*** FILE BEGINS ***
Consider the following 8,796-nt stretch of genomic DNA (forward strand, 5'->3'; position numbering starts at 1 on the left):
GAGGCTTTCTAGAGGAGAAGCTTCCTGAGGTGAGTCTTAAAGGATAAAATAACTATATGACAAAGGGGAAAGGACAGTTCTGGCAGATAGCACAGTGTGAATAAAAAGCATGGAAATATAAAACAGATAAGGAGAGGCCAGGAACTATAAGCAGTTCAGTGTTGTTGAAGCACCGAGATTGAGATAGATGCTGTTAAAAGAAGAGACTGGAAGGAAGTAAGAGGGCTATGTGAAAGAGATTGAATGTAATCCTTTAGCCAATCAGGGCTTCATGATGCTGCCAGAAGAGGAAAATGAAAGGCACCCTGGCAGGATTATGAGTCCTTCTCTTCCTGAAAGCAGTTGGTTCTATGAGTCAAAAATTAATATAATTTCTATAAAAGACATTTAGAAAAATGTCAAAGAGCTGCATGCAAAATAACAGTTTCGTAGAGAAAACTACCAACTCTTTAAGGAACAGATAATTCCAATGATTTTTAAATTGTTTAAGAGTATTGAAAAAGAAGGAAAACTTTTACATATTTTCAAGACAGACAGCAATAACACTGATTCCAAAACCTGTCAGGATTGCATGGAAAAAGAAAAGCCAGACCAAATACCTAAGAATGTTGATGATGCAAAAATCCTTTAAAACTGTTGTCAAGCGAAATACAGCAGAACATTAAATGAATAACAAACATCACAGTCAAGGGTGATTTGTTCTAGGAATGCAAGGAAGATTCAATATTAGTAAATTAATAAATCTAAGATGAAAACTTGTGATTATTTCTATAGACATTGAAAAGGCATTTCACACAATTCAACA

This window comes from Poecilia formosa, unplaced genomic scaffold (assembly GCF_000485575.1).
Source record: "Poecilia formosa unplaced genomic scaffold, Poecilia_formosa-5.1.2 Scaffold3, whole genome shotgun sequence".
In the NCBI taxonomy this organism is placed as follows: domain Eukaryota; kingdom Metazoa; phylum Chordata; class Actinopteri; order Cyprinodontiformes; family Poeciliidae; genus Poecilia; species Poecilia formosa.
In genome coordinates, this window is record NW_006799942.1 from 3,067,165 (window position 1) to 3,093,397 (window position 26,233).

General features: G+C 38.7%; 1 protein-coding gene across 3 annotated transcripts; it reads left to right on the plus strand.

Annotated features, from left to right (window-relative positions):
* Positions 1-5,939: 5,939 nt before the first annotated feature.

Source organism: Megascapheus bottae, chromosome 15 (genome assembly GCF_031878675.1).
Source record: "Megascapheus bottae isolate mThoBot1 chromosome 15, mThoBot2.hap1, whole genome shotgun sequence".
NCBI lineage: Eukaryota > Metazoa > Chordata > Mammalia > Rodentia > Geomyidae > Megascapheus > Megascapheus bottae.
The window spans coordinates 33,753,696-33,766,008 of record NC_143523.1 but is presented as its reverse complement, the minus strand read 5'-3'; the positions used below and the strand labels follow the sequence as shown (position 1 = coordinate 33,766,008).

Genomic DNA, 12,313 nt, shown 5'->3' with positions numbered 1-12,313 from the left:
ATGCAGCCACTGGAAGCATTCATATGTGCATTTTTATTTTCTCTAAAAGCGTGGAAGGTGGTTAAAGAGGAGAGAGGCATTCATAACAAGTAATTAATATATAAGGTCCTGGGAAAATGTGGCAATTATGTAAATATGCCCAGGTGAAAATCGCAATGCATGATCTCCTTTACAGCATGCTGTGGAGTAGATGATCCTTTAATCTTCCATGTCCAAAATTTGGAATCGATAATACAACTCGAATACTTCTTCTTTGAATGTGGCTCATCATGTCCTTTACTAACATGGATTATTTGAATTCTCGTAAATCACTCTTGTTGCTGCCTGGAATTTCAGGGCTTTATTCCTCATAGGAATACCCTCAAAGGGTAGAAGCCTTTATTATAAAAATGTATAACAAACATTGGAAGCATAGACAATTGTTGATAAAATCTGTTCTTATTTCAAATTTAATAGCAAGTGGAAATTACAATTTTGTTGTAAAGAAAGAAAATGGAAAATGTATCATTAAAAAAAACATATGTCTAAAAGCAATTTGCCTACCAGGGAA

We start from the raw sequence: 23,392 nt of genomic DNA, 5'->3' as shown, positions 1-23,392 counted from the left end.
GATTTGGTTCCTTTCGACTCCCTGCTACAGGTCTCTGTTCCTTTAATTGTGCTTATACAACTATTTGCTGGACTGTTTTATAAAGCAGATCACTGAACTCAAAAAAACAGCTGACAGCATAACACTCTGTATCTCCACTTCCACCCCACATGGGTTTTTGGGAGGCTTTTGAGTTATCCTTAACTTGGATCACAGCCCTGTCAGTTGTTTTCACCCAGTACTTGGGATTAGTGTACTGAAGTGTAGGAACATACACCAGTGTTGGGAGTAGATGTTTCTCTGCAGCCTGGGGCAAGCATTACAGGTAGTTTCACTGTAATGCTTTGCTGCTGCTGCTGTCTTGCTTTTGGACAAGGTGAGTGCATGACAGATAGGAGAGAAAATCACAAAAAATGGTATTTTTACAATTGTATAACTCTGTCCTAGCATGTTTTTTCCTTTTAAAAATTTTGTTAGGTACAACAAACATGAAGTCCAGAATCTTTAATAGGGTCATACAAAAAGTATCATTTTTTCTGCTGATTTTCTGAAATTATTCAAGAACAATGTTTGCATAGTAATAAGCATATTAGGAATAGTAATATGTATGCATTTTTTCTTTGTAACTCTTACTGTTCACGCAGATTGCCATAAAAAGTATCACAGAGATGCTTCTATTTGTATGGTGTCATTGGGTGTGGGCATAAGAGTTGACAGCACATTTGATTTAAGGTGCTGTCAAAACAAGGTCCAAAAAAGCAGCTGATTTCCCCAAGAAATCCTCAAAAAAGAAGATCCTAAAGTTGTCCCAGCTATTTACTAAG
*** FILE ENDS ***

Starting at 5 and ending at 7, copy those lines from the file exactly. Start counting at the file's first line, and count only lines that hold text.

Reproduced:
In the NCBI taxonomy this organism is placed as follows: domain Eukaryota; kingdom Metazoa; phylum Chordata; class Actinopteri; order Cyprinodontiformes; family Poeciliidae; genus Poecilia; species Poecilia formosa.
In genome coordinates, this window is record NW_006799942.1 from 3,067,165 (window position 1) to 3,093,397 (window position 26,233).

General features: G+C 38.7%; 1 protein-coding gene across 3 annotated transcripts; it reads left to right on the plus strand.